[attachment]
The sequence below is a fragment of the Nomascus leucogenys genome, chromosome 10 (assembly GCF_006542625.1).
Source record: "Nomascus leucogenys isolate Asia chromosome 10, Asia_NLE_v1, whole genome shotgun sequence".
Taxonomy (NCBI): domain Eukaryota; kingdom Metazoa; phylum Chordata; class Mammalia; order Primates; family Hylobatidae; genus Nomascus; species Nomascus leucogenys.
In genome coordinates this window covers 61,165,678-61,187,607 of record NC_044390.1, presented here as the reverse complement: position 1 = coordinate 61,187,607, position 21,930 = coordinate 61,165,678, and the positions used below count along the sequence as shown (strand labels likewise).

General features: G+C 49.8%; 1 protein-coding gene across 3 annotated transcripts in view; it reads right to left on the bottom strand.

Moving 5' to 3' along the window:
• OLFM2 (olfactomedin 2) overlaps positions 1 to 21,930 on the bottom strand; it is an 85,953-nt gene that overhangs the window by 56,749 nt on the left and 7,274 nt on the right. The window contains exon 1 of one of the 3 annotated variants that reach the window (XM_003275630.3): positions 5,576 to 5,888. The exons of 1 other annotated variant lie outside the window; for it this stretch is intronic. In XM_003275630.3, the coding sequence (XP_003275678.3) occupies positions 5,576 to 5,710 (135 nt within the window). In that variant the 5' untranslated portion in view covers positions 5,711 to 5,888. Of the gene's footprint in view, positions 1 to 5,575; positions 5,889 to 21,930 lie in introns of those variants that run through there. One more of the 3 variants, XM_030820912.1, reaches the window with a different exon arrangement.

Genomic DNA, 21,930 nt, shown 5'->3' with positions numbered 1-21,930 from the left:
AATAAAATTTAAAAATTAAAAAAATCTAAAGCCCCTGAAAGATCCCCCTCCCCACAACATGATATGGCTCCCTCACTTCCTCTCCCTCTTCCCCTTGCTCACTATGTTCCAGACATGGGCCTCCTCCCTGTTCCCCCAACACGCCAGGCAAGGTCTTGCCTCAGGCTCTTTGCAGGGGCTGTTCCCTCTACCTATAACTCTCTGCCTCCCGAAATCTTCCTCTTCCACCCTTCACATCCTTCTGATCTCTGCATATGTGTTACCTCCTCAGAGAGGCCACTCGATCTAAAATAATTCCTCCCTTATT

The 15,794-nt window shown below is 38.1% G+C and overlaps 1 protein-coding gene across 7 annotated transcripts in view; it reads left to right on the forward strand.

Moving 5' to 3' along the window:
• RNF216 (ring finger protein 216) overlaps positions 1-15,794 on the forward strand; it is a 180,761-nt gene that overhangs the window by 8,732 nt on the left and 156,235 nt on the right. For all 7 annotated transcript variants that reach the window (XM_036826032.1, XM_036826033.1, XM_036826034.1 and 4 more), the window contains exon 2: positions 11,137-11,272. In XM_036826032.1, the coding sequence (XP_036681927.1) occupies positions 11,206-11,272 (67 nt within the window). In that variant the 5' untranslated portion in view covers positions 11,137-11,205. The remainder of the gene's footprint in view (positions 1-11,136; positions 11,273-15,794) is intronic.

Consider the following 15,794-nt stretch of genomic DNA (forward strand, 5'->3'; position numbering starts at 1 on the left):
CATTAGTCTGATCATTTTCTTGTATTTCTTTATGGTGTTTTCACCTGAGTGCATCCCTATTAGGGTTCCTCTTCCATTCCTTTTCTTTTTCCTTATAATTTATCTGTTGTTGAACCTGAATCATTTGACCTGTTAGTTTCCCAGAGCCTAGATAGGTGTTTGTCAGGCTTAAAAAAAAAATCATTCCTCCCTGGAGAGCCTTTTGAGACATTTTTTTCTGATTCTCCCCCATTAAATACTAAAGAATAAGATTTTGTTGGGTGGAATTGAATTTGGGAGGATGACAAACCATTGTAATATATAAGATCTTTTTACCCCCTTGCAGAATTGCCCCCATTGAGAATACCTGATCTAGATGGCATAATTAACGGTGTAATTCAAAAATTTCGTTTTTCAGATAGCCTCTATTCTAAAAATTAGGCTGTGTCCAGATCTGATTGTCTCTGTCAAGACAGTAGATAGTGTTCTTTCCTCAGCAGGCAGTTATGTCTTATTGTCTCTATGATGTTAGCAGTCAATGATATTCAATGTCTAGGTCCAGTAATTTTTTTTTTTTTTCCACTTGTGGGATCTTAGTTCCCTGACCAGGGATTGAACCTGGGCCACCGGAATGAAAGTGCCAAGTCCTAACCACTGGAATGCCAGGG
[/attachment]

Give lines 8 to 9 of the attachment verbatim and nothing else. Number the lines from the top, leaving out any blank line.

Genomic DNA, 21,930 nt, shown 5'->3' with positions numbered 1-21,930 from the left:
AATAAAATTTAAAAATTAAAAAAATCTAAAGCCCCTGAAAGATCCCCCTCCCCACAACATGATATGGCTCCCTCACTTCCTCTCCCTCTTCCCCTTGCTCACTATGTTCCAGACATGGGCCTCCTCCCTGTTCCCCCAACACGCCAGGCAAGGTCTTGCCTCAGGCTCTTTGCAGGGGCTGTTCCCTCTACCTATAACTCTCTGCCTCCCGAAATCTTCCTCTTCCACCCTTCACATCCTTCTGATCTCTGCATATGTGTTACCTCCTCAGAGAGGCCACTCGATCTAAAATAATTCCTCCCTTATT